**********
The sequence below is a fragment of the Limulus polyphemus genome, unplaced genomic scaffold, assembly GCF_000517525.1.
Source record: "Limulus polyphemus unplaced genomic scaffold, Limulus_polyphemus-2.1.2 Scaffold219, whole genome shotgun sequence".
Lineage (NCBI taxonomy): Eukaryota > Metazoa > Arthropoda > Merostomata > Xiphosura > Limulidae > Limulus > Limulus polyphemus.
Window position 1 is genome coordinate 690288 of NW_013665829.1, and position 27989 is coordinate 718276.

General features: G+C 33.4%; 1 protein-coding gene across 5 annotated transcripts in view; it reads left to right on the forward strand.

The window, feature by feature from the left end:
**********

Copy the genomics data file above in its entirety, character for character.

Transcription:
The sequence below is a fragment of the Limulus polyphemus genome, unplaced genomic scaffold, assembly GCF_000517525.1.
Source record: "Limulus polyphemus unplaced genomic scaffold, Limulus_polyphemus-2.1.2 Scaffold219, whole genome shotgun sequence".
Lineage (NCBI taxonomy): Eukaryota > Metazoa > Arthropoda > Merostomata > Xiphosura > Limulidae > Limulus > Limulus polyphemus.
Window position 1 is genome coordinate 690288 of NW_013665829.1, and position 27989 is coordinate 718276.

General features: G+C 33.4%; 1 protein-coding gene across 5 annotated transcripts in view; it reads left to right on the forward strand.

The window, feature by feature from the left end: